Make a Splash: Building a Bluefin Splash Bar Spread

 

One of the first places offshore anglers find bluefin tuna in New England is around the 30-fathom line south of Martha’s Vineyard and Nantucket, in well-known spots such as the Dump, the Claw, Gordon’s Gully and the Fingers. The tuna typically show in this area beginning in June, or once the water temperatures reach 68- to 70-degrees. They are normally juvenile fish running 60 to 100 pounds, and trolling is often the best way to catch them.

A good, basic bluefin spread consists primarily of four or five 3-foot squid bars rigged behind bird teasers. These so-called “splash bars,” available at Goose Hummock Shops in Orleans and Dennis, are rigged with plastic shell squid, but are not intended to imitate a school of real squid. “They actually represent a bait ball of mackerel, halfbeaks or herring,” explains tuna pro Capt. Eric Stewart. “I’ve never seen a pod of squid leaping clear of the surface, but I have seen mackerel and halfbeaks do it.”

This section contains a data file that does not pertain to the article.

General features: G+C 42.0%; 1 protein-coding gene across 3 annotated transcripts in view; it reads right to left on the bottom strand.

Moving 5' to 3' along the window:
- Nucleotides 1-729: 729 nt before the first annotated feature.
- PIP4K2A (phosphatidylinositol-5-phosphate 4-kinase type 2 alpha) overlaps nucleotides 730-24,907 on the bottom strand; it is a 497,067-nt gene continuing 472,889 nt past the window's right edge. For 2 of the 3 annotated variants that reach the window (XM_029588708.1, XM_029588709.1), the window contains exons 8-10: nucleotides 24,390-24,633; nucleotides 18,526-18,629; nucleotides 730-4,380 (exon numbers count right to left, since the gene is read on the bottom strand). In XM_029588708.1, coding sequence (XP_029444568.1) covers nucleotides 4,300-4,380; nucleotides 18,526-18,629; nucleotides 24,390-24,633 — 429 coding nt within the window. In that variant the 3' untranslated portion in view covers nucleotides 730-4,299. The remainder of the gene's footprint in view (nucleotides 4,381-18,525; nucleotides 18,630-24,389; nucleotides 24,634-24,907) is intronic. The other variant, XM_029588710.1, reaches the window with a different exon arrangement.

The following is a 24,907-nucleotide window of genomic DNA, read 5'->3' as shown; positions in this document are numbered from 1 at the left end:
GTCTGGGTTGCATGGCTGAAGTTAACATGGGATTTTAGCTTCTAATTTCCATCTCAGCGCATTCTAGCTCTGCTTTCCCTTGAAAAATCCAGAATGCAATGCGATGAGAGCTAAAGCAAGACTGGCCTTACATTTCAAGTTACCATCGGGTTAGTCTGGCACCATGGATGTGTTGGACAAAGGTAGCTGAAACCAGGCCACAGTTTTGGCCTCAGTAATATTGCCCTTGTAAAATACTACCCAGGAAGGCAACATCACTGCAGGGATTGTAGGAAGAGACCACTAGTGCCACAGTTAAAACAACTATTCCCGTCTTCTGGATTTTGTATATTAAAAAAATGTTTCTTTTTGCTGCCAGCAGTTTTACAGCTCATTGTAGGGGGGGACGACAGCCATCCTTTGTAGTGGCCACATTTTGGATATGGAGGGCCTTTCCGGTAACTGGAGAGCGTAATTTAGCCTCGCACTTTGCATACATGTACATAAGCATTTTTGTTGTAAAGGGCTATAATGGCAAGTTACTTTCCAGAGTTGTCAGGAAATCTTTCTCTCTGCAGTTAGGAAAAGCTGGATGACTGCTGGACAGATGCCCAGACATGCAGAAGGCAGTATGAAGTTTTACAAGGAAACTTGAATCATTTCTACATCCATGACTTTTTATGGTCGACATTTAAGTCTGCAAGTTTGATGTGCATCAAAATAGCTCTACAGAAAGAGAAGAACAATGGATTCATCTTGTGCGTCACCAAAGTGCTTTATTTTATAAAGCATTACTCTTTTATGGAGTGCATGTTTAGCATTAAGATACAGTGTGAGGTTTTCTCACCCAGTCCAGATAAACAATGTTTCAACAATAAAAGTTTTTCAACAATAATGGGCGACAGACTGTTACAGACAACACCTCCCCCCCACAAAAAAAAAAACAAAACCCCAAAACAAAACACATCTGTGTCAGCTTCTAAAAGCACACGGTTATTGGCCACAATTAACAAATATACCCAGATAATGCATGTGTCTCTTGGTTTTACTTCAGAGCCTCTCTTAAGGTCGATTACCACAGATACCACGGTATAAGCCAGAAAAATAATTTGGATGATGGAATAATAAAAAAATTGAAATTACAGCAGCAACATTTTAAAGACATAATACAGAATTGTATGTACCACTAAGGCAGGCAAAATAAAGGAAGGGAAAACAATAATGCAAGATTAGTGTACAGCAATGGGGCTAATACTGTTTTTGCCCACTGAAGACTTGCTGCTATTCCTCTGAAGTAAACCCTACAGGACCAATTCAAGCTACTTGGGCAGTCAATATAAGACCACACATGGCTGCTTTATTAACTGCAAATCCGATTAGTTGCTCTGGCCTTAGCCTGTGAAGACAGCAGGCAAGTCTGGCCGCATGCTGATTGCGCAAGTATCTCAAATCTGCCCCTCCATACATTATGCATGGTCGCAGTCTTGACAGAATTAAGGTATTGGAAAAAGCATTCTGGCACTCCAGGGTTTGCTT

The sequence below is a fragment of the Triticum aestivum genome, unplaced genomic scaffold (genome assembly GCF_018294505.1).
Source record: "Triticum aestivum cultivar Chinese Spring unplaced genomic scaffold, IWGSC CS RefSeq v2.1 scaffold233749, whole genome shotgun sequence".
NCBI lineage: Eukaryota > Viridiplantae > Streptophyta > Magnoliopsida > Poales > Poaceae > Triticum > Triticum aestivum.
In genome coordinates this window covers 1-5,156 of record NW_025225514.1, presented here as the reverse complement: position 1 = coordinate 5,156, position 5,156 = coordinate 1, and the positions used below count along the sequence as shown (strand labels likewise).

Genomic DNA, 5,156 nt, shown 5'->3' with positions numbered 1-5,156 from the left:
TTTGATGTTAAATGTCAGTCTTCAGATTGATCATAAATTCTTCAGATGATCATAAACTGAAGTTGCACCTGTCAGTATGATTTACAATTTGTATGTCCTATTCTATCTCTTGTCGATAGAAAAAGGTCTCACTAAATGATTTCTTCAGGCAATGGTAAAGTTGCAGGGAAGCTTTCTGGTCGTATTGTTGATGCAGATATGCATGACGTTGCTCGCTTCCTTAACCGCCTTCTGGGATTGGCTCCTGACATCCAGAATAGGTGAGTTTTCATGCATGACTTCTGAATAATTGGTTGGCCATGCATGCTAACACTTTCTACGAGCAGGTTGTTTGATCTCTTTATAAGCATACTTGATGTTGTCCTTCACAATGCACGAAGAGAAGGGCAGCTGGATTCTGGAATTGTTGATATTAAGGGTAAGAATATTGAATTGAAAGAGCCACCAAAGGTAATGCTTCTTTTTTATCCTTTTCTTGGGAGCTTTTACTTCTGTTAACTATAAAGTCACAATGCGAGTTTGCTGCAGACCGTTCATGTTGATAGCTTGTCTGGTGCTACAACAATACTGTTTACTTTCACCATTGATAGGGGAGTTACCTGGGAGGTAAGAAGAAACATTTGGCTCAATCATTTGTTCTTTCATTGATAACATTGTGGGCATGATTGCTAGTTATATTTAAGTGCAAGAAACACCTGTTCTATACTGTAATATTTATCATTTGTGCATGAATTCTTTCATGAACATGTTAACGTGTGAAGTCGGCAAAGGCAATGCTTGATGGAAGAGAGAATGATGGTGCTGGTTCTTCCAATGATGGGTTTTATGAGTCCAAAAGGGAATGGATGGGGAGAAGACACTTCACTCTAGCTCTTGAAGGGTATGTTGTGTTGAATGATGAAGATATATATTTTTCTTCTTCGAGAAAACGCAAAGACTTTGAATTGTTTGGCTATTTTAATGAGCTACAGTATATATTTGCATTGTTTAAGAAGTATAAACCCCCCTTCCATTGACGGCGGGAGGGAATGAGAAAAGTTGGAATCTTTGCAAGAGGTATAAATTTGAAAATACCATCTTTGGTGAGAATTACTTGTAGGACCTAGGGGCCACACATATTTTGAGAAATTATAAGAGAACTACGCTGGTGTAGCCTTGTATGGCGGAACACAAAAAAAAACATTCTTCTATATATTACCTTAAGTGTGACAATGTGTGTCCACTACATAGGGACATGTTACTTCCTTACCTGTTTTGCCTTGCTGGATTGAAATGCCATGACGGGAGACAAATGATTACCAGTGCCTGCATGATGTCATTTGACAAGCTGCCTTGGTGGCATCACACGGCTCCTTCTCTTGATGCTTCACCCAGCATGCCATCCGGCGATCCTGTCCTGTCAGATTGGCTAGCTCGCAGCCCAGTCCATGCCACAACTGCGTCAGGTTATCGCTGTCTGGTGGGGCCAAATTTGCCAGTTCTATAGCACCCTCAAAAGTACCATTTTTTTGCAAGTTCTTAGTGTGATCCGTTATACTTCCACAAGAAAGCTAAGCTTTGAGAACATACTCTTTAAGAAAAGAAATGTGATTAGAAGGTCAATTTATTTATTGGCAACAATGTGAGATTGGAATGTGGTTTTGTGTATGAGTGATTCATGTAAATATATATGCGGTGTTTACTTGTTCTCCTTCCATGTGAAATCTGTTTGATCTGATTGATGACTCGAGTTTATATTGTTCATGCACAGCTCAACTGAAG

Stewart fishes a basic spread comprising splash bars in black, Chameleon (green/brown), Mad Macks (green/orange), Red Iguana (pink) and Green Machine. The bars should be staggered at different distances behind the boat, and adjusted as necessary based on the fish’s behavior. For example, it may be necessary to drop the longest bar farther behind the boat to coax a strike.

According to Stewart, the best trolling speed for the smaller fish south of the islands is typically 6 to 7 knots.